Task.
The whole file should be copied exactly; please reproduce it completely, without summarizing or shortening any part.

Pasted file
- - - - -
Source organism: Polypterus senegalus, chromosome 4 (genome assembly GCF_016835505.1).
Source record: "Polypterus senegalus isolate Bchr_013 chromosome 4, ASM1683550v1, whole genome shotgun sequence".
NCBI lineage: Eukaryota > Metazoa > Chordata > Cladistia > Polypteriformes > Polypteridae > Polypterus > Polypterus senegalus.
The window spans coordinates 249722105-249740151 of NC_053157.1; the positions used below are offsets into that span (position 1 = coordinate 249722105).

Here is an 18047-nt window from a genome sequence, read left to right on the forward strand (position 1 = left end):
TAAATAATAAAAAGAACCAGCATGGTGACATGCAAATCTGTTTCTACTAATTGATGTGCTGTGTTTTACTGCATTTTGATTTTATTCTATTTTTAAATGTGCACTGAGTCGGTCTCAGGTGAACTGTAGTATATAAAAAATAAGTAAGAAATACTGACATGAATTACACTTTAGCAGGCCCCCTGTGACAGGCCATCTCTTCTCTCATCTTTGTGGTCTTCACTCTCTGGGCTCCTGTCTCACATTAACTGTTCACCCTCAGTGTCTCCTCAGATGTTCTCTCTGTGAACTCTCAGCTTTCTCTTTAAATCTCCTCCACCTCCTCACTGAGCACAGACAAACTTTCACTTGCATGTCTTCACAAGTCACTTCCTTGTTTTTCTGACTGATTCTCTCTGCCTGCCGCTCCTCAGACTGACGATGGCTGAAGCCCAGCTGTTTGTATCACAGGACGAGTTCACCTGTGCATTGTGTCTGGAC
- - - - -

Source organism: Polypterus senegalus, chromosome 4 (genome assembly GCF_016835505.1).
Source record: "Polypterus senegalus isolate Bchr_013 chromosome 4, ASM1683550v1, whole genome shotgun sequence".
NCBI lineage: Eukaryota > Metazoa > Chordata > Cladistia > Polypteriformes > Polypteridae > Polypterus > Polypterus senegalus.
The window spans coordinates 249722105-249740151 of NC_053157.1; the positions used below are offsets into that span (position 1 = coordinate 249722105).

Here is an 18047-nt window from a genome sequence, read left to right on the forward strand (position 1 = left end):
TAAATAATAAAAAGAACCAGCATGGTGACATGCAAATCTGTTTCTACTAATTGATGTGCTGTGTTTTACTGCATTTTGATTTTATTCTATTTTTAAATGTGCACTGAGTCGGTCTCAGGTGAACTGTAGTATATAAAAAATAAGTAAGAAATACTGACATGAATTACACTTTAGCAGGCCCCCTGTGACAGGCCATCTCTTCTCTCATCTTTGTGGTCTTCACTCTCTGGGCTCCTGTCTCACATTAACTGTTCACCCTCAGTGTCTCCTCAGATGTTCTCTCTGTGAACTCTCAGCTTTCTCTTTAAATCTCCTCCACCTCCTCACTGAGCACAGACAAACTTTCACTTGCATGTCTTCACAAGTCACTTCCTTGTTTTTCTGACTGATTCTCTCTGCCTGCCGCTCCTCAGACTGACGATGGCTGAAGCCCAGCTGTTTGTATCACAGGACGAGTTCACCTGTGCATTGTGTCTGGAC